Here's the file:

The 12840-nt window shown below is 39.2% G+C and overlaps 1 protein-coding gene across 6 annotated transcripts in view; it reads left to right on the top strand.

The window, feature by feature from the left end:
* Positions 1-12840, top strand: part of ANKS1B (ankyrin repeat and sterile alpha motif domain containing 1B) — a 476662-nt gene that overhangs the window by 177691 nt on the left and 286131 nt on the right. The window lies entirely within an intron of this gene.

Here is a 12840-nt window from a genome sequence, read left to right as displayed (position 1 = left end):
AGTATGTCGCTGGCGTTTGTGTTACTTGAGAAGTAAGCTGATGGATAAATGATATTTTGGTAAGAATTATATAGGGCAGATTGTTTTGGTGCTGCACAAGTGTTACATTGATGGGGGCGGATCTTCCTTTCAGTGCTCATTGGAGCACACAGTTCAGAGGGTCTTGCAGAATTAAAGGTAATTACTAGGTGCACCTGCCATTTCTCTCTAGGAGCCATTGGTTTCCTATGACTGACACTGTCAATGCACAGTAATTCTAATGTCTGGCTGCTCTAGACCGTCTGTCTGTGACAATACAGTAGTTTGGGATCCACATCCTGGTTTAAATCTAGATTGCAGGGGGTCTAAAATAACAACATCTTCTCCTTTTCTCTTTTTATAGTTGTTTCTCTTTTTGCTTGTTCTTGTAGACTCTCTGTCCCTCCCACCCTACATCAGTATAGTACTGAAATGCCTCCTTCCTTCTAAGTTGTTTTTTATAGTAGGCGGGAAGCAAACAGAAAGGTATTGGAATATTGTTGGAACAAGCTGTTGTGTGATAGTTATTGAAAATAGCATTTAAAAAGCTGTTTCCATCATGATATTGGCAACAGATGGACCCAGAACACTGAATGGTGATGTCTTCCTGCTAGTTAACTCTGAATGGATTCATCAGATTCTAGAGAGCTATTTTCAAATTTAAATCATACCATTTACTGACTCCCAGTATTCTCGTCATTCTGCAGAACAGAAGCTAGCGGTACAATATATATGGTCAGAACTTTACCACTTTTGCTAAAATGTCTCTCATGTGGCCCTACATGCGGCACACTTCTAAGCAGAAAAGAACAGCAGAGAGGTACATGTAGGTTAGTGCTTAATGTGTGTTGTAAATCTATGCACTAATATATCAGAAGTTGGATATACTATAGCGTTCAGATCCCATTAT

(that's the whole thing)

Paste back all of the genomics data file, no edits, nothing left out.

The 12840-nt window shown below is 39.2% G+C and overlaps 1 protein-coding gene across 6 annotated transcripts in view; it reads left to right on the top strand.

The window, feature by feature from the left end:
* Positions 1-12840, top strand: part of ANKS1B (ankyrin repeat and sterile alpha motif domain containing 1B) — a 476662-nt gene that overhangs the window by 177691 nt on the left and 286131 nt on the right. The window lies entirely within an intron of this gene.

Here is a 12840-nt window from a genome sequence, read left to right as displayed (position 1 = left end):
AGTATGTCGCTGGCGTTTGTGTTACTTGAGAAGTAAGCTGATGGATAAATGATATTTTGGTAAGAATTATATAGGGCAGATTGTTTTGGTGCTGCACAAGTGTTACATTGATGGGGGCGGATCTTCCTTTCAGTGCTCATTGGAGCACACAGTTCAGAGGGTCTTGCAGAATTAAAGGTAATTACTAGGTGCACCTGCCATTTCTCTCTAGGAGCCATTGGTTTCCTATGACTGACACTGTCAATGCACAGTAATTCTAATGTCTGGCTGCTCTAGACCGTCTGTCTGTGACAATACAGTAGTTTGGGATCCACATCCTGGTTTAAATCTAGATTGCAGGGGGTCTAAAATAACAACATCTTCTCCTTTTCTCTTTTTATAGTTGTTTCTCTTTTTGCTTGTTCTTGTAGACTCTCTGTCCCTCCCACCCTACATCAGTATAGTACTGAAATGCCTCCTTCCTTCTAAGTTGTTTTTTATAGTAGGCGGGAAGCAAACAGAAAGGTATTGGAATATTGTTGGAACAAGCTGTTGTGTGATAGTTATTGAAAATAGCATTTAAAAAGCTGTTTCCATCATGATATTGGCAACAGATGGACCCAGAACACTGAATGGTGATGTCTTCCTGCTAGTTAACTCTGAATGGATTCATCAGATTCTAGAGAGCTATTTTCAAATTTAAATCATACCATTTACTGACTCCCAGTATTCTCGTCATTCTGCAGAACAGAAGCTAGCGGTACAATATATATGGTCAGAACTTTACCACTTTTGCTAAAATGTCTCTCATGTGGCCCTACATGCGGCACACTTCTAAGCAGAAAAGAACAGCAGAGAGGTACATGTAGGTTAGTGCTTAATGTGTGTTGTAAATCTATGCACTAATATATCAGAAGTTGGATATACTATAGCGTTCAGATCCCATTAT